Ms James, 76, rushed into her bedroom and swapped her pyjamas for clothes. She already had a duffle bag packed with bedding ready for any possible evacuation, and grabbed her purse, car keys, phone and cap as the man shouted at her to hurry.
"As I stepped outside I saw a blizzard of hot ashes," she recalled.
She jumped into her car. The steering wheel was so hot it burnt her hands.
"I put it into gear and drove away from my house. A few metres away I heard an explosion. My propane tank blew up."
Ms James drove out of the area, guessing where the correct turns were located because the ash was clouding her view.
When she got to safety, a nurse put cream on her arms, legs and face, which had all been burnt by the ashes.
image source, Nonie McCannimage captionResidents of Lytton and the surrounding area watched their community burn
Across the Fraser River, Nonie McCann was watching the devastation unfold.
She had received a phone call at about 17:00 from a neighbour asking if she knew the source of the smoke near Lytton. A friend then told her the town was on fire, and asked if she and her husband could help by attempting to start a local water pumping station.
"[We] were devastated to see homes fully engulfed in fire. Homes of people we know. We had no luck starting the pump, and the smoke was too intense… so we returned," she said.
She recalled experiencing a wave of emotions – "absolute horror at what I was watching, immense sorrow at the catastrophic loss, and worry; hoping everyone was able to get to safety".
Unable to help, she sat and watched from her side of the river as "building after building was engulfed in flames" and helicopters poured water on to the blaze.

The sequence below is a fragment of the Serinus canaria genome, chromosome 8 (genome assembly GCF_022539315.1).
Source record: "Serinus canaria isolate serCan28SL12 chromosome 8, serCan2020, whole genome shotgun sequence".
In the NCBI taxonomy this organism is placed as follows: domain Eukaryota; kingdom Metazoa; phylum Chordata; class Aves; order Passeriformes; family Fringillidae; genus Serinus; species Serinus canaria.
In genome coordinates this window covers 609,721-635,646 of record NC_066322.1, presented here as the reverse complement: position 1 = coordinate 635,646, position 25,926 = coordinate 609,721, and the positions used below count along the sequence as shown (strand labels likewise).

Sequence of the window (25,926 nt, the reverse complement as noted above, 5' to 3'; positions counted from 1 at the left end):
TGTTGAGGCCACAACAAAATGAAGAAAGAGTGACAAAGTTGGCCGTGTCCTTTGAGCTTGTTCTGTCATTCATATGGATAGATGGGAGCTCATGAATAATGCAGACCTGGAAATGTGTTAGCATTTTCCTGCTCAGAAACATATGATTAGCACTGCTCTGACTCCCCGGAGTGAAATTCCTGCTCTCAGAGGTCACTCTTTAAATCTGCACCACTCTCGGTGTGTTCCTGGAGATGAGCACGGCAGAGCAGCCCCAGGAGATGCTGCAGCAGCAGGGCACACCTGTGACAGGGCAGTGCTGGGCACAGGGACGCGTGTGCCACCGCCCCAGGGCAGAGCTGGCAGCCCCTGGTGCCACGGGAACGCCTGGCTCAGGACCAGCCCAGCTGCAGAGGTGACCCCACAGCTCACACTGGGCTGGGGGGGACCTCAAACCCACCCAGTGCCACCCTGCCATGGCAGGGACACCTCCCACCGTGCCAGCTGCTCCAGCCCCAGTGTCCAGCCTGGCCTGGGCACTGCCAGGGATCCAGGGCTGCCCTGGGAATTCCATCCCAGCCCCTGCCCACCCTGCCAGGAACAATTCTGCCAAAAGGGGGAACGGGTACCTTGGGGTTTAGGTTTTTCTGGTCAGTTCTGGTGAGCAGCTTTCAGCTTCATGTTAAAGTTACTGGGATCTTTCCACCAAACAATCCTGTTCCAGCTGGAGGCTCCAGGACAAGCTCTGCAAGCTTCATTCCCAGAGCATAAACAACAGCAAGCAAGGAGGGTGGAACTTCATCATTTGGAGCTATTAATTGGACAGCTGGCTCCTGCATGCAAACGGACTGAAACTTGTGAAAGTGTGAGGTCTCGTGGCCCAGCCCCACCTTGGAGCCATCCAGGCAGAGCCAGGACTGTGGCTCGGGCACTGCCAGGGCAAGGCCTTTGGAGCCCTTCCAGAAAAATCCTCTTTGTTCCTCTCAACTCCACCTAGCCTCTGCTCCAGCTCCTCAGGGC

She said the hardest thing was not having access to communication lines, leaving many questions unanswered, including whether everyone had gotten out safely.
Elsewhere in British Columbia, family members of people living in the community were also waiting anxiously for updates.
Verna Miller learned of the fire from her husband, who had seen a report on the news.
The couple had met in Lytton and her elderly sister was still living there. A cousin who lived about a 30-minute drive away headed to the village to get her out.
When the cousin arrived, Ms Miller's sister was unaware of the fire ripping through her community.
"Our cousin was saying: 'Get your stuff now. We don't have time.' And my sister was saying: 'I need to find my shoes.'"
They made it out before the house and its contents, collected over a lifetime, went up in flames.
media captionWatch: Lytton residents flee wildfires
After standing for hours at the side of the highway, Ms Barber went with some friends to their home, which had survived the blaze. She stayed there for the next few days.
They didn't have running water or power, and used a propane stove to cook.